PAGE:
About ten years ago, on a trip to Vienna, Austria, shortly after getting married, I had the opportunity to visit Heldenplatz (“Heroes Square”). Anyone who visits Vienna probably encounters this massive space at the center of the city—it’s hard to miss.
While today it is a popular site in the city for tourists to visit, in March of 1938 it was the location of Hitler’s formal announcement of the Anschluss—the annexation of Austria into Nazi Germany. The speech took place in front of thousands of people and was one of Hitler’s more famous addresses. Here I found myself standing, 75 years later, on a trip with my wife.
Standing in that spot, we looked around, and realized that the sun was setting—we needed to daven mincha. And while I have davened mincha in many inspiring locations before, this mincha was perhaps one of the most memorable of my life. It was memorable because it produced a very strong and unique sense of kavana, which emerged from being in a place where so many of our ancestors’ fate was sealed, where so many cheered on and lended their support to the horrors that the Nazis were perpetrating.
And there we stood, alive and well, newly married, overwhelmed with sadness for what was lost during the Shoah. But also full of pride and gratitude for the Jewish people’s survival. Despite the horrors of the Shoah, we were still standing, and Hitler, who must have seemed so invincible speaking from this very square we were privileged to be davening in, was not.
This transition—from darkness to light, mafeila l’orah—is noted in a subtle way at the start of this week’s parsha. Tazria-Metzora begins with a description of what a woman must do after giving birth to a male child. It describes the offerings she must bring and the days that she remains טמאה (tmeiah). Upon closer inspection, one finds a short pasuk that seems a bit out of place:
וּבַיּוֹם הַשְּׁמִינִי יִמּוֹל בְּשַׂר עׇרְלָתוֹ׃
On the eighth day the flesh of his foreskin shall be circumcised (Vayikra 12:3)
What is this pasuk doing here? Why are we being informed again of the mitzvah of brit milah, the commandment to circumcise baby boys on the 8th day of life? Haven’t we already learned about this earlier in the Torah?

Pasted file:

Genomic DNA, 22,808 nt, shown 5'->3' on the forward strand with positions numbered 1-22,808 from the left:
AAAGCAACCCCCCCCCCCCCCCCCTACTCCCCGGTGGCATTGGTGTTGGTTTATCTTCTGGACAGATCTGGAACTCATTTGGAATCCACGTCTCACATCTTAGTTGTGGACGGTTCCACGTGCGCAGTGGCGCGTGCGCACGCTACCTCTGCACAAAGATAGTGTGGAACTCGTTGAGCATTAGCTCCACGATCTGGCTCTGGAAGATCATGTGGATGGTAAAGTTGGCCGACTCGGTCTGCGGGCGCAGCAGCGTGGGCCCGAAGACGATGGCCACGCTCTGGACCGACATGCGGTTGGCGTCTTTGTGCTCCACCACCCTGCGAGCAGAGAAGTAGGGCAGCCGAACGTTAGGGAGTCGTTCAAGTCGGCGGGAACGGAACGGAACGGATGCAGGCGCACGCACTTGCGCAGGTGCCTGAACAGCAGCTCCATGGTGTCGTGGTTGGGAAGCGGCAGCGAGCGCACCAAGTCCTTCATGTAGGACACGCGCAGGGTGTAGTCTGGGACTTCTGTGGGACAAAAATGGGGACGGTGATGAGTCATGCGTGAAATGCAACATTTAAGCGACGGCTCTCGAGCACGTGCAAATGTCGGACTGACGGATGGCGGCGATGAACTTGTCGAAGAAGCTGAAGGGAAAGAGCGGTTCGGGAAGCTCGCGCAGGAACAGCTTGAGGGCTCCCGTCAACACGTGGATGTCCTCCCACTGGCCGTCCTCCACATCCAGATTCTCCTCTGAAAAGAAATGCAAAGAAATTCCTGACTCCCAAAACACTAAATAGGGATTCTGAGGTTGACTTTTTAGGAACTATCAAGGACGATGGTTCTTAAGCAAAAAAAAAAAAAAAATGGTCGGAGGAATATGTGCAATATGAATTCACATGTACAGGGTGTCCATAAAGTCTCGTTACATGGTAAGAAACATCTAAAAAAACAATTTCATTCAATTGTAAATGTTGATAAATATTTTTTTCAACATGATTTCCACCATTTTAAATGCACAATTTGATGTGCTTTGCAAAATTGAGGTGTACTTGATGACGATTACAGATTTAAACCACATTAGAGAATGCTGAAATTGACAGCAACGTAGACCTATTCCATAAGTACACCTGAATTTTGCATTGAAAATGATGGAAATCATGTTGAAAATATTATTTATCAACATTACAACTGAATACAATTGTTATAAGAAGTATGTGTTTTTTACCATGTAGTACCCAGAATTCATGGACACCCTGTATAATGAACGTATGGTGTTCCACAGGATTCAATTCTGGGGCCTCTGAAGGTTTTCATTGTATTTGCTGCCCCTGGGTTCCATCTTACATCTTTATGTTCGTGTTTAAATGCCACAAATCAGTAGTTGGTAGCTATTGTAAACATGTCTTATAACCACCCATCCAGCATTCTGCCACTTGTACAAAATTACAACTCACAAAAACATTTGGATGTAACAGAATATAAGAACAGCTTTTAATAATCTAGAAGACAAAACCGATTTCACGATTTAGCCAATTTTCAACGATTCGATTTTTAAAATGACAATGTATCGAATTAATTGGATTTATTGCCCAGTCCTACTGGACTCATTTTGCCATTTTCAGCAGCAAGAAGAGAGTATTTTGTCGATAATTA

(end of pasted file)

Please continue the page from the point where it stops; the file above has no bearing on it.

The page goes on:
I’d like to suggest that this verse is in conversation with the start of last week’s parsha (Shmini), which also began with a description of an 8th day—the celebration of the dedication and consecration of the Mishkan. As we read last week, this celebration was tainted by the tragic death of Aharon’s sons Nadav and Avihu, who offered a fire to Hashem that they were not supposed to. The incredible joy and promise of the 8th day was reversed into unspeakable sorrow and pain for Aharon and for all the Jewish people.
Read within this context, our pasuk, which describes the birth of a male baby and his bris on the 8th day, serves as a powerful reminder: Despite the trauma the Jewish people had experienced and no doubt internalized after the death of Aharon’s sons, there will still be a future where Jewish babies are born. Not only will they be born, but we will be joyous again—celebrating their bris on the 8th day.
The 8th day—which in last week’s parsha was a point of pain—is transformed this week into a point of pride. This is precisely the feeling we felt while davening in Heldenplatz. The source of our people’s pain became a source of comfort and pride.
As we mark the transition from Yom Hashoah this week into the days next week when we will commemorate Yom Hazikaron and Yom Ha’atzmaut, we have an opportunity to reflect on this important message. We can and must continue to remember our people’s pain. And we can also draw inspiration from where the Jewish people stand today, Thank G-d, alive and well. Shabbat Shalom.